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Australian Dollar Appreciates As RBA Holds Rate Steady

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The Australian dollar spiked higher against its major counterparts in the Asian session on Tuesday, as the Reserve Bank of Australia left its cash rate unchanged and said that the board wanted to see more evidence that inflation is picking up sustainably within its target range before raising interest rates.

The policy board of the RBA headed by Governor Philip Lowe decided to maintain its cash rate target at 0.10 percent.

Inflation has picked up and a further increase is expected, but growth in labor costs has been below rates that are likely to be consistent with inflation being sustainably at target, the bank noted.

Over coming months, important additional evidence will be available to the Board on both inflation and the evolution of labour costs, Lowe said.

The Board will assess this and other incoming information as its sets policy to support full employment in Australia and inflation outcomes consistent with the target.

The latest survey from S&P Global showed that Australia services sector continued to expand in March, albeit at a slower rate, with a services PMI score of 55.6.

That’s down from 57.4 in February, although it remains well above the boom-or-bust line of 50 that separates expansion from contraction.

The currency rose against its key counterparts on Monday. It gained 0.6 percent against the greenback, 0.8 percent against the yen, 0.3 percent against the kiwi and 1.2 percent against the euro for the day.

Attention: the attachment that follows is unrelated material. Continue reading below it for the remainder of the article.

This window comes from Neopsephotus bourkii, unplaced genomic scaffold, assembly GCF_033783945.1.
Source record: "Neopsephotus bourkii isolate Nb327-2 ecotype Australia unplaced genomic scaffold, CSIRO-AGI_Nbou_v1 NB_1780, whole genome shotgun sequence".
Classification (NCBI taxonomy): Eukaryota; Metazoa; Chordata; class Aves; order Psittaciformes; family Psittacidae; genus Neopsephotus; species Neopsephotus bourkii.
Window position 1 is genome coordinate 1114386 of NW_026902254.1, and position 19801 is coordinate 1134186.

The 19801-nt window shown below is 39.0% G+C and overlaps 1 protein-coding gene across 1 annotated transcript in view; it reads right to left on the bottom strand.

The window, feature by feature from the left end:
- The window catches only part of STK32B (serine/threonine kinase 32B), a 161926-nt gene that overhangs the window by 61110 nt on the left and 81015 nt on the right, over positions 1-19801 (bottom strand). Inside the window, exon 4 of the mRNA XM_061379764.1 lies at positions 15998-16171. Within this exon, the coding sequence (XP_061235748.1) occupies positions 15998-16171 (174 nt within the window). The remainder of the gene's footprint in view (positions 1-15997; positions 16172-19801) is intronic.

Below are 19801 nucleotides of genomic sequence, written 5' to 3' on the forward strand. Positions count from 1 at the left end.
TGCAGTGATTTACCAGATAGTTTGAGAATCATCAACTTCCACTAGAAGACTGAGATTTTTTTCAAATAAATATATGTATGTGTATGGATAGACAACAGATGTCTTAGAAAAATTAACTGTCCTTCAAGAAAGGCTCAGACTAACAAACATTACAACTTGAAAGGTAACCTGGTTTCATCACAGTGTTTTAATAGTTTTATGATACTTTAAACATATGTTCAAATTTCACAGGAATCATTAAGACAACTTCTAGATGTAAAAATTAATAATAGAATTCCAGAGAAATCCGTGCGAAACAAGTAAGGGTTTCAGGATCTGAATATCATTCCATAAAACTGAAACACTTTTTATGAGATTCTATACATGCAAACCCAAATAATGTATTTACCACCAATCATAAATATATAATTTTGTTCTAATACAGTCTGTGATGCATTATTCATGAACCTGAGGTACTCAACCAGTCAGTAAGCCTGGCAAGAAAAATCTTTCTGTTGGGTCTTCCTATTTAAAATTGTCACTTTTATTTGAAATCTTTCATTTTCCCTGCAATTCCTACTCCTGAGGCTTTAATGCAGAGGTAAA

The aussie advanced to its highest level since June 2021 against the greenback, at 0.7618. The pair had finished Monday’s deals at 0.7543. Next near term resistance for the aussie is likely seen around the 0.78 level.

The aussie climbed to an 8-day high of 93.48 against the yen, up from Monday’s close of 92.61. Further rise in the aussie may see resistance around the 96.00 area.

The latest survey from Jibun Bank showed that Japan services sector continued to contract in March, albeit at a slower rate, with a services PMI score of 49.4.

That’s up from 44.2 in February, although it remains beneath the boom-or-bust line of 50 that separates expansion from contraction.

The aussie firmed to 1.4391 against the euro, a level unseen since April 2017. The euro-aussie pair was quoted at 1.4539 at Monday’s close. Next immediate resistance for the aussie is likely seen around the 1.41 level.

The aussie was up against the kiwi, at over a 1-year high of 1.0910. The aussie had finished yesterday’s trading session at 1.0854 against the kiwi. Should the aussie continues its uptrend, 1.12 is likely seen as its next resistance level.

The aussie was higher at 0.9515 against the loonie, which was its strongest level in nearly a year. At Monday’s close, the pair was worth 0.9413. The currency is seen finding resistance around the 0.98 region.

Looking ahead, PMI reports from major European economies are due in the European session.

U.S. and Canadian trade data for February and ISM non-manufacturing PMI for March will be released in the New York session.

*France Mar Final Composite PMI 56.3 Vs. 55.5 In Feb, Flash 56.2

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*Germany Mar Final Services PMI 56.1 Vs. 55.8 In Feb, Flash 55.0

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